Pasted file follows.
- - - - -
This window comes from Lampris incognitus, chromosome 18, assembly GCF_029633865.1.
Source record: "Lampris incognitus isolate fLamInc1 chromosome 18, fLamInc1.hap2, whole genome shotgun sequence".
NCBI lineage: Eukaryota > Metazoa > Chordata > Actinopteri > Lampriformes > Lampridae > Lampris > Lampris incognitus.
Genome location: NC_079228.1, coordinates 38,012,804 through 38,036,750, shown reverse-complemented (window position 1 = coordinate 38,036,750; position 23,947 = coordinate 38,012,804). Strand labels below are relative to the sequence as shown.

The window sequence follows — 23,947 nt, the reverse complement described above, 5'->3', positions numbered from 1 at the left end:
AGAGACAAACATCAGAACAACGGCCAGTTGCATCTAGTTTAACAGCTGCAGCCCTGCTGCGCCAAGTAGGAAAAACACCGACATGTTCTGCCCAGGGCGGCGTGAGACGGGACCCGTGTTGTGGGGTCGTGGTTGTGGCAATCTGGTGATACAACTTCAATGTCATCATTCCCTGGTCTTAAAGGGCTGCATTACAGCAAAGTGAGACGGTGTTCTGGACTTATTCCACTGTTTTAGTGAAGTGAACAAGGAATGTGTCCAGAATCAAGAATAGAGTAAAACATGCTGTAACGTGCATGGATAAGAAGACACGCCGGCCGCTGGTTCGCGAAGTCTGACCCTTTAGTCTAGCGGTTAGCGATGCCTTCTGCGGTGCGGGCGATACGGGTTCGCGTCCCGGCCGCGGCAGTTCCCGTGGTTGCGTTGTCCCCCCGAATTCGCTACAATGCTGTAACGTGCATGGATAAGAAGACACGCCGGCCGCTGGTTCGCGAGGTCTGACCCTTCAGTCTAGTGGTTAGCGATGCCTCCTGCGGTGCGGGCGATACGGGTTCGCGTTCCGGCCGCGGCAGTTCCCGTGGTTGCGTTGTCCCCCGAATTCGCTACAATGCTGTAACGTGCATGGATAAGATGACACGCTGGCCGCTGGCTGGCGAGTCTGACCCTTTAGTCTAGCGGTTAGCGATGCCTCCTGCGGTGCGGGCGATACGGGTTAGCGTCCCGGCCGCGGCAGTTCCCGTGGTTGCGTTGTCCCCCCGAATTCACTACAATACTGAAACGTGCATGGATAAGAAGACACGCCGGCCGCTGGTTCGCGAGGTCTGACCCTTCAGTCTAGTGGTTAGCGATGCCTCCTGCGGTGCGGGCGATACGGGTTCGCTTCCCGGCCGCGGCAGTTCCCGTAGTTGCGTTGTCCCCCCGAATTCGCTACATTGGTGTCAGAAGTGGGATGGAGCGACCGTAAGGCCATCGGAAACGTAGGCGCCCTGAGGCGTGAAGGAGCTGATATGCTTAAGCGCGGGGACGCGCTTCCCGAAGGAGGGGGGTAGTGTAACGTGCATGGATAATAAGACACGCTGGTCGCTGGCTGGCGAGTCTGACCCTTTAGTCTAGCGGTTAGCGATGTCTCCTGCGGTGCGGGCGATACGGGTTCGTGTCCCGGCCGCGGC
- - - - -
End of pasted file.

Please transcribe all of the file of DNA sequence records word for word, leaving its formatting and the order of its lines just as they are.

This window comes from Lampris incognitus, chromosome 18, assembly GCF_029633865.1.
Source record: "Lampris incognitus isolate fLamInc1 chromosome 18, fLamInc1.hap2, whole genome shotgun sequence".
NCBI lineage: Eukaryota > Metazoa > Chordata > Actinopteri > Lampriformes > Lampridae > Lampris > Lampris incognitus.
Genome location: NC_079228.1, coordinates 38,012,804 through 38,036,750, shown reverse-complemented (window position 1 = coordinate 38,036,750; position 23,947 = coordinate 38,012,804). Strand labels below are relative to the sequence as shown.

The window sequence follows — 23,947 nt, the reverse complement described above, 5'->3', positions numbered from 1 at the left end:
AGAGACAAACATCAGAACAACGGCCAGTTGCATCTAGTTTAACAGCTGCAGCCCTGCTGCGCCAAGTAGGAAAAACACCGACATGTTCTGCCCAGGGCGGCGTGAGACGGGACCCGTGTTGTGGGGTCGTGGTTGTGGCAATCTGGTGATACAACTTCAATGTCATCATTCCCTGGTCTTAAAGGGCTGCATTACAGCAAAGTGAGACGGTGTTCTGGACTTATTCCACTGTTTTAGTGAAGTGAACAAGGAATGTGTCCAGAATCAAGAATAGAGTAAAACATGCTGTAACGTGCATGGATAAGAAGACACGCCGGCCGCTGGTTCGCGAAGTCTGACCCTTTAGTCTAGCGGTTAGCGATGCCTTCTGCGGTGCGGGCGATACGGGTTCGCGTCCCGGCCGCGGCAGTTCCCGTGGTTGCGTTGTCCCCCCGAATTCGCTACAATGCTGTAACGTGCATGGATAAGAAGACACGCCGGCCGCTGGTTCGCGAGGTCTGACCCTTCAGTCTAGTGGTTAGCGATGCCTCCTGCGGTGCGGGCGATACGGGTTCGCGTTCCGGCCGCGGCAGTTCCCGTGGTTGCGTTGTCCCCCGAATTCGCTACAATGCTGTAACGTGCATGGATAAGATGACACGCTGGCCGCTGGCTGGCGAGTCTGACCCTTTAGTCTAGCGGTTAGCGATGCCTCCTGCGGTGCGGGCGATACGGGTTAGCGTCCCGGCCGCGGCAGTTCCCGTGGTTGCGTTGTCCCCCCGAATTCACTACAATACTGAAACGTGCATGGATAAGAAGACACGCCGGCCGCTGGTTCGCGAGGTCTGACCCTTCAGTCTAGTGGTTAGCGATGCCTCCTGCGGTGCGGGCGATACGGGTTCGCTTCCCGGCCGCGGCAGTTCCCGTAGTTGCGTTGTCCCCCCGAATTCGCTACATTGGTGTCAGAAGTGGGATGGAGCGACCGTAAGGCCATCGGAAACGTAGGCGCCCTGAGGCGTGAAGGAGCTGATATGCTTAAGCGCGGGGACGCGCTTCCCGAAGGAGGGGGGTAGTGTAACGTGCATGGATAATAAGACACGCTGGTCGCTGGCTGGCGAGTCTGACCCTTTAGTCTAGCGGTTAGCGATGTCTCCTGCGGTGCGGGCGATACGGGTTCGTGTCCCGGCCGCGGC